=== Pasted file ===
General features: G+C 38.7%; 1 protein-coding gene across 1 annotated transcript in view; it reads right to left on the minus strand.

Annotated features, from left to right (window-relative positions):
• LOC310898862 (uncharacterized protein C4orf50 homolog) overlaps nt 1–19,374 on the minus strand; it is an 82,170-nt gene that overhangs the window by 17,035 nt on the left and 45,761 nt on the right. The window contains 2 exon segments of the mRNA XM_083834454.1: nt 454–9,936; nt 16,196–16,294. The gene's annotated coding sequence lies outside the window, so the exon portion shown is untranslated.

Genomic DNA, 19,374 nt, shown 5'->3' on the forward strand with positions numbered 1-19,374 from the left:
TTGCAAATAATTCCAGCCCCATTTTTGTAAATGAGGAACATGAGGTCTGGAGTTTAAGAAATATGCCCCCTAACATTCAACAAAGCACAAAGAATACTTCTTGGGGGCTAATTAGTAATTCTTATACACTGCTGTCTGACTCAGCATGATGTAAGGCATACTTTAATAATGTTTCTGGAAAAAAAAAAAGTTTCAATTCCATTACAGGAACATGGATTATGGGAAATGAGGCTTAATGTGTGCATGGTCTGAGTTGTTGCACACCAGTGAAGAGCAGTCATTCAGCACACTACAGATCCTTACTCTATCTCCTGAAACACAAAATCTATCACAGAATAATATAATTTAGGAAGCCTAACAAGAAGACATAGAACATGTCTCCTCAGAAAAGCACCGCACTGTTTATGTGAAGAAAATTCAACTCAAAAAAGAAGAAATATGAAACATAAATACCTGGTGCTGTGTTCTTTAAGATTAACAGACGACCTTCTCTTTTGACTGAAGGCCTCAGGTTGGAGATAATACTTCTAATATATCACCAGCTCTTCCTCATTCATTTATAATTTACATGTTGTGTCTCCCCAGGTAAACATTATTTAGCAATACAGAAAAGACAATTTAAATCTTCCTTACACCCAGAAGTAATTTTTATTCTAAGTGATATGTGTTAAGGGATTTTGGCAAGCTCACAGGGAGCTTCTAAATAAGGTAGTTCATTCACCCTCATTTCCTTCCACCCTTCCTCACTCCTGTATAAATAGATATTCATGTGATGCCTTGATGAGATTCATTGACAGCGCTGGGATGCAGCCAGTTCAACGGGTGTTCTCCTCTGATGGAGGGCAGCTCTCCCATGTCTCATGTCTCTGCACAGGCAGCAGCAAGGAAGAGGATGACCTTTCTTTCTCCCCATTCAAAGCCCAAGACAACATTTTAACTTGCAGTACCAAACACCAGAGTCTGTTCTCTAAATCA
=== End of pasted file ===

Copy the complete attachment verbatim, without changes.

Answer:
General features: G+C 38.7%; 1 protein-coding gene across 1 annotated transcript in view; it reads right to left on the minus strand.

Annotated features, from left to right (window-relative positions):
• LOC310898862 (uncharacterized protein C4orf50 homolog) overlaps nt 1–19,374 on the minus strand; it is an 82,170-nt gene that overhangs the window by 17,035 nt on the left and 45,761 nt on the right. The window contains 2 exon segments of the mRNA XM_083834454.1: nt 454–9,936; nt 16,196–16,294. The gene's annotated coding sequence lies outside the window, so the exon portion shown is untranslated.

Genomic DNA, 19,374 nt, shown 5'->3' on the forward strand with positions numbered 1-19,374 from the left:
TTGCAAATAATTCCAGCCCCATTTTTGTAAATGAGGAACATGAGGTCTGGAGTTTAAGAAATATGCCCCCTAACATTCAACAAAGCACAAAGAATACTTCTTGGGGGCTAATTAGTAATTCTTATACACTGCTGTCTGACTCAGCATGATGTAAGGCATACTTTAATAATGTTTCTGGAAAAAAAAAAAGTTTCAATTCCATTACAGGAACATGGATTATGGGAAATGAGGCTTAATGTGTGCATGGTCTGAGTTGTTGCACACCAGTGAAGAGCAGTCATTCAGCACACTACAGATCCTTACTCTATCTCCTGAAACACAAAATCTATCACAGAATAATATAATTTAGGAAGCCTAACAAGAAGACATAGAACATGTCTCCTCAGAAAAGCACCGCACTGTTTATGTGAAGAAAATTCAACTCAAAAAAGAAGAAATATGAAACATAAATACCTGGTGCTGTGTTCTTTAAGATTAACAGACGACCTTCTCTTTTGACTGAAGGCCTCAGGTTGGAGATAATACTTCTAATATATCACCAGCTCTTCCTCATTCATTTATAATTTACATGTTGTGTCTCCCCAGGTAAACATTATTTAGCAATACAGAAAAGACAATTTAAATCTTCCTTACACCCAGAAGTAATTTTTATTCTAAGTGATATGTGTTAAGGGATTTTGGCAAGCTCACAGGGAGCTTCTAAATAAGGTAGTTCATTCACCCTCATTTCCTTCCACCCTTCCTCACTCCTGTATAAATAGATATTCATGTGATGCCTTGATGAGATTCATTGACAGCGCTGGGATGCAGCCAGTTCAACGGGTGTTCTCCTCTGATGGAGGGCAGCTCTCCCATGTCTCATGTCTCTGCACAGGCAGCAGCAAGGAAGAGGATGACCTTTCTTTCTCCCCATTCAAAGCCCAAGACAACATTTTAACTTGCAGTACCAAACACCAGAGTCTGTTCTCTAAATCA